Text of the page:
Reminds me of the time that Oscar Wilde, who was never slow to re-use other people's quotes, saying "I wish I'd said that" to someone, earning the response, "you will Oscar, you will".

I could very well be wrong, but I thought the opposite was true...

#11 Jerry Entin

Jerry Entin
  • Member

  • 4,690 posts
  • Joined: December 02

Posted 12 November 2009 - 16:20

British V8: Welcome to the Forum. When you get your book by Doug Nye on Cooper Cars you will be astounded. This is the Bible of Cooper Cars.

Doug has put everything about Cooper Cars that anyone needs to know into this book.

Edited by Jerry Entin, 12 November 2009 - 23:30.


#12 HiRich

HiRich
  • Member

  • 388 posts
  • Joined: May 06

Posted 12 November 2009 - 16:25

Quoting from a book that I recently foolhardy enough to have slagged off:

John (Cooper): "My cousin Colin Darby was a draughtsman for a firm called Celestion, who made loudspeakers in Kingston. One evening we got together and discussed supply problems with wheels. We wanted a 15" of our own which would be stronger and lighter than the old Fiat type which we just couldn't find anymore. So with Colin we designed our own, including integral brake drums like Bugatti prewar, and patented them and had them cast in aluminium by a foundry in Croydon, I think."

So, if Doug and JC himself are to be believed: originally made in aluminium, instigated by supply problems with an opportunity to improve, and inspired by Bugatti. I'm not going to argue with that.

DCN may not always be right, but sometimes he can be very, very right.

#13 Allan Lupton

Allan Lupton
  • Member

  • 3,085 posts
  • Joined: March 06

Posted 12 November 2009 - 17:39

I could very well be wrong, but I thought the opposite was true...

Conventional wisdom has it that OW said "I wish I'd said that" either to, or in the hearing of, Whistler, who said "you will Oscar, you will".
But who knows - it's just the sort of thing someone would attribute to them (and either way) at any time for the next half century.

Edited by Allan Lupton, 12 November 2009 - 17:39.


#14 Tony Matthews

Tony Matthews
  • Member

  • 17,499 posts
  • Joined: September 08

Posted 12 November 2009 - 17:51

Conventional wisdom has it that OW said "I wish I'd said that" either to, or in the hearing of, Whistler, who said "you will Oscar, you will".

Thanks Allan. I have an imperfect memory. It rather detracts from OW as the supreme wit - he had at least a toe of clay.

#15 Allan Lupton

Allan Lupton
  • Member

  • 3,085 posts
  • Joined: March 06

Posted 12 November 2009 - 17:59

Thanks Allan. I have an imperfect memory. It rather detracts from OW as the supreme wit - he had at least a toe of clay.

Oh, I don't know!
In wit, as in life, it is recognising something worthwhile when you see it (or hear it), rather than inventing it yourself, that is a large part the "99% prespiration" bit that makes up genius!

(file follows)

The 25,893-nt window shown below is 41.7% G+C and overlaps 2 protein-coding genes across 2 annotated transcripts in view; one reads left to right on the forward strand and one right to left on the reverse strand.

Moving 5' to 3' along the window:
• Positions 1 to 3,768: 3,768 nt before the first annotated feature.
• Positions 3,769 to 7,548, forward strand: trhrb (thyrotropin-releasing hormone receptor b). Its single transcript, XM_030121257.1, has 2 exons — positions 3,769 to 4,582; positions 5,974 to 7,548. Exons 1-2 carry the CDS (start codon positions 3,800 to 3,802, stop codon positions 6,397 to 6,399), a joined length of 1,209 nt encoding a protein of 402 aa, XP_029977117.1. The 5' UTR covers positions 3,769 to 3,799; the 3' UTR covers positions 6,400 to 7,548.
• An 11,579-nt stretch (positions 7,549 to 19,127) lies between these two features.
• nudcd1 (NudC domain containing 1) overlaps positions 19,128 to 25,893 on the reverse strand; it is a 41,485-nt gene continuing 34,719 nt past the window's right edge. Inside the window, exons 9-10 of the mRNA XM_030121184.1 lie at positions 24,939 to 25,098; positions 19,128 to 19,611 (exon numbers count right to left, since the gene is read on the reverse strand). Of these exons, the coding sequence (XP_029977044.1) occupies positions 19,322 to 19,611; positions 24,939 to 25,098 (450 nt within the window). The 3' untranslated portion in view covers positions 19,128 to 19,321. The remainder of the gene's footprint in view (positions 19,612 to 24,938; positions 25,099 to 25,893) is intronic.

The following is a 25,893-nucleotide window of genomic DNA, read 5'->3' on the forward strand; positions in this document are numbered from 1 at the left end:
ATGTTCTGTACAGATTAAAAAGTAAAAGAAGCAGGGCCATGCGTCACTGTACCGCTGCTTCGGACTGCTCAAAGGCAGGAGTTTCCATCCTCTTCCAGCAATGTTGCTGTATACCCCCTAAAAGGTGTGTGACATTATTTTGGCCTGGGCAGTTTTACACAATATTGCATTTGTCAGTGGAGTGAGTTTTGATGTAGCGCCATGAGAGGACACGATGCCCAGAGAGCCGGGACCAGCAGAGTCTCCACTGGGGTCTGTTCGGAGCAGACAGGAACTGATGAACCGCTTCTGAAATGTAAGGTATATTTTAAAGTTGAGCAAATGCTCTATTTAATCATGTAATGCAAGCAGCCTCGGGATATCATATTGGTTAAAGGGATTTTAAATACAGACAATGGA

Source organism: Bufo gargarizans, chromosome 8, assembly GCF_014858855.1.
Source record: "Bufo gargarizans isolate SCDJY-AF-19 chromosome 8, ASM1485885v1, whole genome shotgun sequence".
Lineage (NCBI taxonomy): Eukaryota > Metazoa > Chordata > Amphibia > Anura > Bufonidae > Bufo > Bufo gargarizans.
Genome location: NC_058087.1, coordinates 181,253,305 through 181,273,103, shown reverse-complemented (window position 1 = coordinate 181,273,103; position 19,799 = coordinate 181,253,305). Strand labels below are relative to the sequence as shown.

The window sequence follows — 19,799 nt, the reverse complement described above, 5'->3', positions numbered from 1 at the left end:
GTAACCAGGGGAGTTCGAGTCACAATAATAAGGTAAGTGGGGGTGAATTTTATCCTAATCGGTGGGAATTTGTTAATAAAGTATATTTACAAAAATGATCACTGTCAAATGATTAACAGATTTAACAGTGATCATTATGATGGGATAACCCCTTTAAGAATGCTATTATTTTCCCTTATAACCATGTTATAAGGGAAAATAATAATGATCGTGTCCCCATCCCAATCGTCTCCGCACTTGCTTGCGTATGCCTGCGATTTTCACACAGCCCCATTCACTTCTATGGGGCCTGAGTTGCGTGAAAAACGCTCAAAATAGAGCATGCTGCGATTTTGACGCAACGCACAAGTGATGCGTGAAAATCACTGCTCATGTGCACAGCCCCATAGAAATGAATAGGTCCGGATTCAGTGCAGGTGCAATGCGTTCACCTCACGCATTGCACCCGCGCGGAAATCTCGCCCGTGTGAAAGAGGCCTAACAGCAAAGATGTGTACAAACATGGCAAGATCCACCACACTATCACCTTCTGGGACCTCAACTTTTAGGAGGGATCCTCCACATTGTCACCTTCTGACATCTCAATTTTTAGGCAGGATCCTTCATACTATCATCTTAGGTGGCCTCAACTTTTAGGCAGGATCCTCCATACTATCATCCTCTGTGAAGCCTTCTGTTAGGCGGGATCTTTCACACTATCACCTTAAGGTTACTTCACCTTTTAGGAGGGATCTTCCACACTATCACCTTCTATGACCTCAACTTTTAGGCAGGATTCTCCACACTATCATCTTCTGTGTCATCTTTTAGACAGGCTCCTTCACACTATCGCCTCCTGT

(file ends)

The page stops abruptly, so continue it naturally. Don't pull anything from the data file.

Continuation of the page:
#16 Tim Murray

Tim Murray
  • Member

  • 14,664 posts
  • Joined: May 02

Posted 12 November 2009 - 18:39

... and the race was eventually won by Vittorio Jano in the brand new P2 Alfa Romeo.


I take you meant to say the race was won by Antonio Ascari in one of Vittorio Jano's brand new P2 Alfa Romeos?

I hope you both really meant to say that the race was won by Giuseppe Campari in one of Vittorio Jano's brand new P2 Alfa Romeos.

#17 ianselva

ianselva
  • Member

  • 250 posts
  • Joined: December 05

Posted 12 November 2009 - 20:10

Quoting from a book that I recently foolhardy enough to have slagged off:

John (Cooper): "My cousin Colin Darby was a draughtsman for a firm called Celestion, who made loudspeakers in Kingston. One evening we got together and discussed supply problems with wheels. We wanted a 15" of our own which would be stronger and lighter than the old Fiat type which we just couldn't find anymore. So with Colin we designed our own, including integral brake drums like Bugatti prewar, and patented them and had them cast in aluminium by a foundry in Croydon, I think."

So, if Doug and JC himself are to be believed: originally made in aluminium, instigated by supply problems with an opportunity to improve, and inspired by Bugatti. I'm not going to argue with that.

DCN may not always be right, but sometimes he can be very, very right.

In Arthur Owens 'The Racing Coopers' he gives the spec of the 500s year by year and in 1947 he says of the first production coopers:
"Cast Electron wheels with 8 " brake drums cast integrally"
I think that aluminium is used as a generality rather than to specify the alloy used. If they


#18 HiRich

HiRich
  • Member

  • 388 posts
  • Joined: May 06

Posted 13 November 2009 - 10:44

In Arthur Owens 'The Racing Coopers' he gives the spec of the 500s year by year and in 1947 he says of the first production coopers:
"Cast Electron wheels with 8 " brake drums cast integrally"